Curious about windows and their relation to the regions around the world that they reflect, photographer Andre Vincente Goncalves set out photographing thousands over several years, and compiled them into the whimsical series ‘Windows of the World.’ The result is a mesmerizing study of the evolution of the window itself, from the early iterations that were simply a hole in the wall.
“When I’m photographing, I give a lot of importance to the small details,” Goncalves tells In Sight. “Everything about them fascinates me, the patterns, colors. … I find it amusing that a small piece of glass between the interior and exterior of a house gives us the feeling of security. Some are very flashy and opulent and others very humble.”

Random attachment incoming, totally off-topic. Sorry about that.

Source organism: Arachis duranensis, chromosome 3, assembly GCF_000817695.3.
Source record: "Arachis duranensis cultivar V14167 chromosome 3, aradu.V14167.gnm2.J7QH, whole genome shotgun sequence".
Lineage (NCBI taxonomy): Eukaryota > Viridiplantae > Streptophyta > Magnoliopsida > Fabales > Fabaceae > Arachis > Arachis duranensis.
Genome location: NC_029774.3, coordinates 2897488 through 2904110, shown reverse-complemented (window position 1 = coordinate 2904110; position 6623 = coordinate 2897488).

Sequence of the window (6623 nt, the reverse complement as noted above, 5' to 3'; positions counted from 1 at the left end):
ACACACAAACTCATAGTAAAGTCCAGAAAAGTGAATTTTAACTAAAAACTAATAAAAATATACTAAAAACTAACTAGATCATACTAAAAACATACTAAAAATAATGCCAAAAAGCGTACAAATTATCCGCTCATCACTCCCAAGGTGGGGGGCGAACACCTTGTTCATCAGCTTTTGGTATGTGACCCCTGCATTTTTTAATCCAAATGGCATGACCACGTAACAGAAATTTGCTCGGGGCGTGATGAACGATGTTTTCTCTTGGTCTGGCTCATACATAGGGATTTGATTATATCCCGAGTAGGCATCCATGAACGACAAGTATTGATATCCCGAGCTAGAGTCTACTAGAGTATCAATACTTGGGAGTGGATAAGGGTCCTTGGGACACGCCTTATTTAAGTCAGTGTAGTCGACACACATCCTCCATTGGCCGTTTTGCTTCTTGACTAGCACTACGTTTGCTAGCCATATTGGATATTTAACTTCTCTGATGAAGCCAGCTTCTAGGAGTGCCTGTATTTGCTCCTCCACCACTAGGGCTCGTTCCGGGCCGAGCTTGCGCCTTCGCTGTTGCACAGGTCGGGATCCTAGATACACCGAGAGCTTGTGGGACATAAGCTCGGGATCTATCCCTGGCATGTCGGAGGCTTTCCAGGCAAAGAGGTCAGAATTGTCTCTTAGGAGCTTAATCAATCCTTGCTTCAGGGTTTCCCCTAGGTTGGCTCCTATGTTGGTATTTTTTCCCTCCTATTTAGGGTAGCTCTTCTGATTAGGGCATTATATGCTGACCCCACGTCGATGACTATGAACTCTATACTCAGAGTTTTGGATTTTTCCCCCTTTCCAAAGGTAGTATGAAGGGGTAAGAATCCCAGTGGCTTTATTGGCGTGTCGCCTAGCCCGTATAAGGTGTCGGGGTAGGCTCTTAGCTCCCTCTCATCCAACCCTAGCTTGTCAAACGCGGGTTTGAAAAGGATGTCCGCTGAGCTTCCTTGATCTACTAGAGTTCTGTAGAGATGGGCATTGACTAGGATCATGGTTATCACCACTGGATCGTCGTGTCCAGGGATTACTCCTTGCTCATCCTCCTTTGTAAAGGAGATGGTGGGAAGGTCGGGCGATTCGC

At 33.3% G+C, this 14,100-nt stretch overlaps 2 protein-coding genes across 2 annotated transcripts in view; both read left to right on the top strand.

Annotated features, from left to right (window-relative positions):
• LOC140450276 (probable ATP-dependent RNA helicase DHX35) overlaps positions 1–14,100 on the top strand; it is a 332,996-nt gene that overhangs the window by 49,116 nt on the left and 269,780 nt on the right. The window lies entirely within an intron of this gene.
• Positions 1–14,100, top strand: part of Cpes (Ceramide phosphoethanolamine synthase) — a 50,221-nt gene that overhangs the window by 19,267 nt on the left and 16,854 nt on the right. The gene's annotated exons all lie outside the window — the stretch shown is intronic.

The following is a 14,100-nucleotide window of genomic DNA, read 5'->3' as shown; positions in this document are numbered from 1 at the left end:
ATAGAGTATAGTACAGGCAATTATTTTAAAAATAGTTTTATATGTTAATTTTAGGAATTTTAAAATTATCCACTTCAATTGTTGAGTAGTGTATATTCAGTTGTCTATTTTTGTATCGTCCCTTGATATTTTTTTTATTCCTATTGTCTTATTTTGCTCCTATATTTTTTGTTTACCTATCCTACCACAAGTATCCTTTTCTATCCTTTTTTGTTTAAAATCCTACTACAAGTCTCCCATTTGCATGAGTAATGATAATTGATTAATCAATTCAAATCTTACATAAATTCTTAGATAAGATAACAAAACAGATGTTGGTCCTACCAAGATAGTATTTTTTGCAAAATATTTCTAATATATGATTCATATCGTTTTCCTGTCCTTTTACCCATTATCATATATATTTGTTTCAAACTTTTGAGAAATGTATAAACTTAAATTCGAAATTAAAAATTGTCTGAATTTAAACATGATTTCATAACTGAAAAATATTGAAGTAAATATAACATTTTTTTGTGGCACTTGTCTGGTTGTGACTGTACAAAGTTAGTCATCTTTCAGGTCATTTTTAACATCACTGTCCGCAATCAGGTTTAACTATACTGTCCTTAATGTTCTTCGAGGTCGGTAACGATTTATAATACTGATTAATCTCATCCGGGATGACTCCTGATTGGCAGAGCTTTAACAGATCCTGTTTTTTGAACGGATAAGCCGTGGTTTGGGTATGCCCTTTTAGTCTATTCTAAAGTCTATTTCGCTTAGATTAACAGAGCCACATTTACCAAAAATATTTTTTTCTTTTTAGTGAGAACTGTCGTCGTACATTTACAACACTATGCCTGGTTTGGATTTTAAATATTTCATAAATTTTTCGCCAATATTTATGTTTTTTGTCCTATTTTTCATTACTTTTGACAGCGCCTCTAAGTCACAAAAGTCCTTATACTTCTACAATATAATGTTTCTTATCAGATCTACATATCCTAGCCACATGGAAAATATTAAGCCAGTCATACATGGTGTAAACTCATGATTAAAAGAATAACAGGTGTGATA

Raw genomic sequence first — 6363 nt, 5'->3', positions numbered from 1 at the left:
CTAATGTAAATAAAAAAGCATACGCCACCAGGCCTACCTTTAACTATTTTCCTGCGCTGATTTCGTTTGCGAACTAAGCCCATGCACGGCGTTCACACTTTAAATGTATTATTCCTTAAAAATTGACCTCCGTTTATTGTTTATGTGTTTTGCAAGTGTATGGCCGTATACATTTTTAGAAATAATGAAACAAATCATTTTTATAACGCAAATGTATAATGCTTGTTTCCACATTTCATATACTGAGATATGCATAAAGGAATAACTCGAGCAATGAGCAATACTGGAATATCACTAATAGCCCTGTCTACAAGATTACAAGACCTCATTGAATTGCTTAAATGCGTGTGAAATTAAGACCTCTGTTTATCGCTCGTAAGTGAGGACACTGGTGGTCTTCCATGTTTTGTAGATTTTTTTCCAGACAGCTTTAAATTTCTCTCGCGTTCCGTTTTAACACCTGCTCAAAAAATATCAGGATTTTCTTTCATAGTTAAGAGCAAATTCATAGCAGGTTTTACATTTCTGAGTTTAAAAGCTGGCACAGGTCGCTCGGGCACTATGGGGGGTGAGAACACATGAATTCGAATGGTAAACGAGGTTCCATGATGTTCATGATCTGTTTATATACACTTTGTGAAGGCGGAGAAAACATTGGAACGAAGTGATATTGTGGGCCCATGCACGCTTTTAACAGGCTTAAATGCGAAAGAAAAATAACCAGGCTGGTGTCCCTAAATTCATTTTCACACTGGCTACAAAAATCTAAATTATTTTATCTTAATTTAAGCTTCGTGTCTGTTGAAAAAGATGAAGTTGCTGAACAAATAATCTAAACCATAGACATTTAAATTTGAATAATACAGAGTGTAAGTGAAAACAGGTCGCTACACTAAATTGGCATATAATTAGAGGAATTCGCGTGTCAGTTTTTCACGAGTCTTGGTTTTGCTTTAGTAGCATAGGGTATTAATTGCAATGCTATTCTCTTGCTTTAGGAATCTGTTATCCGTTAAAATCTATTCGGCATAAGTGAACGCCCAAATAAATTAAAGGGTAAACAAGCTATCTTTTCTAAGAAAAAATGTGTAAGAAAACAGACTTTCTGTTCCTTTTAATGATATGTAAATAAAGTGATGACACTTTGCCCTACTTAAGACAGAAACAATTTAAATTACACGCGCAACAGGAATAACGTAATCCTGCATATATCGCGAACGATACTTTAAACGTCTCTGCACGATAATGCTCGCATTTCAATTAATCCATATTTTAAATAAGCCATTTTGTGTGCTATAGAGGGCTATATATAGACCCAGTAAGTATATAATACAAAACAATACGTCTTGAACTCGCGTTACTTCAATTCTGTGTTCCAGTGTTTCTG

In the process of choosing the photos of the windows, Gonclaves normally eschews the most beautiful ones in favor of using photos that relay a particular identifying factor about the city or region. In Lisbon, for example, he chose the windows with tiles because the tile is a symbol of the city’s cultural heritage that dates back to the 16th century. In Evora, another Portugese city, Goncalves picked the windows with white walls and the details in yellow. The houses are white is because during the summer, the city becomes incredibly hot, with temperatures over 107 degrees Fahrenheit (42 degrees Celsius).